A systematic review and meta-analysis of studies that reported the incidence of esophageal adenocarcinoma (EAC) and/or high-grade dysplasia (HGD) among patients with BE with LGD, identified 24 studies reporting on 2694 patients of BE with LGD, with 119 cases of EAC. Pooled annual incidence rates of EAC alone and EAC and/or HGD in patients with BE-LGD were 0.54% (95% CI, 0.32-0.76; 24 studies) and 1.73% (95% CI, 0.99-2.47; 17 studies). (19)
INDEFINITE FOR DYSPLASIA” (IND)
If diagnosis of dysplasia is equivocal in histopathology examination, pathologist report such findings as IND. In a large cohort study Patients with a first diagnosis of IND in Barrett’s esophagus between 2002 and 2011 were selected from a nationwide registry of histopathology diagnoses in The Netherlands. Patients were followed up until treatment for HGD or detection of EAC. In total, 1258 patients met the inclusion criteria, of whom 842 (66.9?%) underwent endoscopic follow-up.?Patients were followed for a total of 2585 person-years . The progression rate from IND to the combined end point of HGD or EAC was 2.0 and progression to EAC was 1.2 . (20)
Population with BE Rate of progression to EAC( percent)
No dysplasis 0.25
IND 0.2 to 1.2
HGD 4 to 8
MODALITIES OF TREATMENT
Endoscopic ablative therapies — various modalities are described (21,22,23)
Radio frequency ablation (RFA)
Photodyanamic therapy (PDT)
Argon plasma coagulation (APC)
There is strong evidence now that endoscopic ablation is better than continued surveillance in patients with LGD and HGD in terms of oncological outcome as well as cost. And has better acceptability , quality of life, adverse effect and mortality compared to esophagectomy
RFA uses radiofrequency energy delivered by a balloon or paddle-shaped device that has a series of closely spaced electrodes to ablate the Barrett’s mucosa . RFA rapidly generates a uniform circumferential thermal injury with limited depth. For patients with visible mucosal irregularities associated with dysplasia, endoscopic resection should be performed prior to RFA. A number of well-designed studies, including a randomized, sham-controlled trial, suggest that RFA is highly effective at removing all Barrett’s epithelium at both the endoscopic and histologic level with a favorable safety profile. Studies also suggest that RFA reduces the risk of malignant progression. In one randomized trial, patients with low- or high-grade dysplasia who underwent RFA were less likely to progress to higher grades of dysplasia or cancer than patients who underwent sham-therapy (4 versus 16 percent) . (24)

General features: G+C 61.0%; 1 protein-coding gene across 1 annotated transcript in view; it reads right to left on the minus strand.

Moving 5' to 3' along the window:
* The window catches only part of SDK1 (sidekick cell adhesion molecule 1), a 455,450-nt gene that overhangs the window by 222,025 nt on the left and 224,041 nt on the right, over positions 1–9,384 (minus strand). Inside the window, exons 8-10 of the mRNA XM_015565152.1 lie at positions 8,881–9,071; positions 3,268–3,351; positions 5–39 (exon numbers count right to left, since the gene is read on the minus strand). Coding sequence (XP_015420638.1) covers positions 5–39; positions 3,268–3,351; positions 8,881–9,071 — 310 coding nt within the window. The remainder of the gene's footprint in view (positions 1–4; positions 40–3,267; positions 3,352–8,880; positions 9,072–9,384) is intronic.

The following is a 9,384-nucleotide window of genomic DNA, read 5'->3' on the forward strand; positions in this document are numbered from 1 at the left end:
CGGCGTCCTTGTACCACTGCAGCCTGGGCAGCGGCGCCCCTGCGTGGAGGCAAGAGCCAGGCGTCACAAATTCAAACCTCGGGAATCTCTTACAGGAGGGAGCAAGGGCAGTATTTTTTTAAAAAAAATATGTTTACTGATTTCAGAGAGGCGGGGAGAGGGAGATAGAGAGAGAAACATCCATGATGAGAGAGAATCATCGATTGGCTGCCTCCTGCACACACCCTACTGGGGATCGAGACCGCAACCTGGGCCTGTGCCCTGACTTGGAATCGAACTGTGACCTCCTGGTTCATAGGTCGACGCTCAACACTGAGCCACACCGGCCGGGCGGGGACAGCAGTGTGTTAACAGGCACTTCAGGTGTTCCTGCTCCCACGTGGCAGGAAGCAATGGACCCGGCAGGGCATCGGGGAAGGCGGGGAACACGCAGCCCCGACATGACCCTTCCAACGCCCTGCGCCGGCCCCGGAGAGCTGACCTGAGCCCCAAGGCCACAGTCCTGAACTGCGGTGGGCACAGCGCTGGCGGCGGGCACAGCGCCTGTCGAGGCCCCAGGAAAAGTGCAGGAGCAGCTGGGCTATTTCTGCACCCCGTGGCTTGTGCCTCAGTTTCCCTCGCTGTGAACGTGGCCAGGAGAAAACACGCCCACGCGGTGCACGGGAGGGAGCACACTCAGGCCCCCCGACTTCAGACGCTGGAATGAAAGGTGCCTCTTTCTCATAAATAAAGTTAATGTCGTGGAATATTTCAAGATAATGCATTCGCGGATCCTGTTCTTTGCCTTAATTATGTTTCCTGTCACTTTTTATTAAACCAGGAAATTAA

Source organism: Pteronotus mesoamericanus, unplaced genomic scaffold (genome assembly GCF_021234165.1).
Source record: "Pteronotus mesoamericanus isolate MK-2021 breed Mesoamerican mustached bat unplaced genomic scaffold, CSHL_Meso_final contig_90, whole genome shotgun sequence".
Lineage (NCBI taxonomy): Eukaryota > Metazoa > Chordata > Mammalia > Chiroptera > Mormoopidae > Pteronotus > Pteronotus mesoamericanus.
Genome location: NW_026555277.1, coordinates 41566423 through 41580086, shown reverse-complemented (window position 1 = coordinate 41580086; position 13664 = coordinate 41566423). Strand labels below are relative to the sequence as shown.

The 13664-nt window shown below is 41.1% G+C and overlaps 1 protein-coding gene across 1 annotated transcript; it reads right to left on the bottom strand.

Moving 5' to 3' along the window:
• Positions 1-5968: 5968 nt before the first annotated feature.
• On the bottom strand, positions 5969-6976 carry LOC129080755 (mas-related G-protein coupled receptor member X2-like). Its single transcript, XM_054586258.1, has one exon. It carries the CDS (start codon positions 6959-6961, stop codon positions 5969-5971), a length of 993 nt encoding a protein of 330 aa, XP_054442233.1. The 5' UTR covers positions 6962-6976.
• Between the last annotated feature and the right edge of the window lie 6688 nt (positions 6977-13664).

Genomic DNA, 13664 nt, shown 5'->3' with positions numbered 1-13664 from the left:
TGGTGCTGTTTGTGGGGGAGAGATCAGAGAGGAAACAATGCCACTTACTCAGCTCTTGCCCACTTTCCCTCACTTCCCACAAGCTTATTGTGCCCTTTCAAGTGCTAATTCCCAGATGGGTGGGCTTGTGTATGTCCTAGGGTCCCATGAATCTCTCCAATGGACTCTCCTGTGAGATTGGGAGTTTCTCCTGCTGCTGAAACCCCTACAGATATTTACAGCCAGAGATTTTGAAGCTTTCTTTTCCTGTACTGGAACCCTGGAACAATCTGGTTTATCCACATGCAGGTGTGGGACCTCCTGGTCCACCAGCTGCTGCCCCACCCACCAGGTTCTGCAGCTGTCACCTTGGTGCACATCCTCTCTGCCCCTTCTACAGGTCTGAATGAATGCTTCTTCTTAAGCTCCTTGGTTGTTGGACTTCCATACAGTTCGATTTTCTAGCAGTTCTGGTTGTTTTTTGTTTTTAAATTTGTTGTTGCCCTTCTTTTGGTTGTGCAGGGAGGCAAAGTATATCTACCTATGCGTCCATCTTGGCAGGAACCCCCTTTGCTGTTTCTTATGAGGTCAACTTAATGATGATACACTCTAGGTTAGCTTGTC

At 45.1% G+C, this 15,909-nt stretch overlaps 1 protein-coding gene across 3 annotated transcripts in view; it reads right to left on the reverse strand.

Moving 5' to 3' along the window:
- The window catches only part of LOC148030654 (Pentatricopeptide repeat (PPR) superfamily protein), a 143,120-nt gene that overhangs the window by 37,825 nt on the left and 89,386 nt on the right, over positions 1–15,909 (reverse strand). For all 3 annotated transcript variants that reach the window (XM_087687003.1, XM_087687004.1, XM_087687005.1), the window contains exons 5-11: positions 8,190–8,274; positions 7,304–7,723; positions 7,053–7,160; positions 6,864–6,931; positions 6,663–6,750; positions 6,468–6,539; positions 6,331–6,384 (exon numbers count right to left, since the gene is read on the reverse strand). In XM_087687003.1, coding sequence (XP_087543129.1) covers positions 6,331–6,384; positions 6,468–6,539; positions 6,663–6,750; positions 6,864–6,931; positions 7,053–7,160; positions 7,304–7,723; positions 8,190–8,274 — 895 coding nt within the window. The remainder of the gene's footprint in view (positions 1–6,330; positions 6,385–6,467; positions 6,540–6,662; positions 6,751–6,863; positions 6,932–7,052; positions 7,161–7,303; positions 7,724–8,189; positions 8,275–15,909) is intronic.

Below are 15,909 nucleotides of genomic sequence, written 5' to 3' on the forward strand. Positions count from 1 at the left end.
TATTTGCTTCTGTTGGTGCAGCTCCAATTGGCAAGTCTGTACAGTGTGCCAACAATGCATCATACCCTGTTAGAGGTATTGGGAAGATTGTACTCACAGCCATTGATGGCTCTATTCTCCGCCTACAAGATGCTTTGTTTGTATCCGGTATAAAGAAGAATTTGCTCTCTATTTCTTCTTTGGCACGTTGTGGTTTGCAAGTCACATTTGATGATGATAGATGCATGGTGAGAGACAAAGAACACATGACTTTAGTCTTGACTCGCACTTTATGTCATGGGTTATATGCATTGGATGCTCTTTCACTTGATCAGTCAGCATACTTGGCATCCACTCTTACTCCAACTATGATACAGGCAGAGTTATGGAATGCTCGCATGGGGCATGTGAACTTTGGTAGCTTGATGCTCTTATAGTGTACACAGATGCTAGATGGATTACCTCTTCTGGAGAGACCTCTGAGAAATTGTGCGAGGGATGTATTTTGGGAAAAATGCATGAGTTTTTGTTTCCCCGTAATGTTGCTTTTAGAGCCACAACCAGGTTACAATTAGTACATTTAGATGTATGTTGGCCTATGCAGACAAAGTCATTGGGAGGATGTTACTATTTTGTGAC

In a meta-analysis of 18 studies of 3802 patients
Complete eradication of Intestinal metaplasia (IM)was achieved in 78% of patients (95% confidence interval CI, 70%-86%) and Complete eradication of dysplasia was achieved in 91% (95% CI, 87%-95%). After treatment IM recurred in 13% (95% CI, 9%-18%).
Progression to cancer occurred in 0.2% of patients during treatment and in 0.7% of those after CE-IM. (25)
It is no contact therapy .Cryotherapy system uses spray catheter through working channel standard endoscope which delivers low pressure (